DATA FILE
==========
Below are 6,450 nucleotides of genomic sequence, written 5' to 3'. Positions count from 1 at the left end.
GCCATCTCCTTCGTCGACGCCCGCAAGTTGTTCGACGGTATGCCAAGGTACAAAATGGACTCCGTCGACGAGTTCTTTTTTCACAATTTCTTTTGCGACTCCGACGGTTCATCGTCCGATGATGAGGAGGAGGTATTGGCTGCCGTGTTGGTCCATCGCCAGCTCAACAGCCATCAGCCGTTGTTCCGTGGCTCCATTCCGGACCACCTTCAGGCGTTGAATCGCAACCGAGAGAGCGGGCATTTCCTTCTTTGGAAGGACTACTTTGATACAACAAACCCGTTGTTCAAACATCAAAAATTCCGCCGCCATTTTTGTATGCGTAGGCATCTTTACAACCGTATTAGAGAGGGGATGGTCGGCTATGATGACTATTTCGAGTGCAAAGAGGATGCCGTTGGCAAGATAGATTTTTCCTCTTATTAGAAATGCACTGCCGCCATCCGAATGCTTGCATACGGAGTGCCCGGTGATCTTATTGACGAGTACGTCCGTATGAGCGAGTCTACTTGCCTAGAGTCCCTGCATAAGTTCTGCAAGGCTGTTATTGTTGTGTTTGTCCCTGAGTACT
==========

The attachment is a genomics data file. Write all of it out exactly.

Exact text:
Below are 6,450 nucleotides of genomic sequence, written 5' to 3'. Positions count from 1 at the left end.
GCCATCTCCTTCGTCGACGCCCGCAAGTTGTTCGACGGTATGCCAAGGTACAAAATGGACTCCGTCGACGAGTTCTTTTTTCACAATTTCTTTTGCGACTCCGACGGTTCATCGTCCGATGATGAGGAGGAGGTATTGGCTGCCGTGTTGGTCCATCGCCAGCTCAACAGCCATCAGCCGTTGTTCCGTGGCTCCATTCCGGACCACCTTCAGGCGTTGAATCGCAACCGAGAGAGCGGGCATTTCCTTCTTTGGAAGGACTACTTTGATACAACAAACCCGTTGTTCAAACATCAAAAATTCCGCCGCCATTTTTGTATGCGTAGGCATCTTTACAACCGTATTAGAGAGGGGATGGTCGGCTATGATGACTATTTCGAGTGCAAAGAGGATGCCGTTGGCAAGATAGATTTTTCCTCTTATTAGAAATGCACTGCCGCCATCCGAATGCTTGCATACGGAGTGCCCGGTGATCTTATTGACGAGTACGTCCGTATGAGCGAGTCTACTTGCCTAGAGTCCCTGCATAAGTTCTGCAAGGCTGTTATTGTTGTGTTTGTCCCTGAGTACT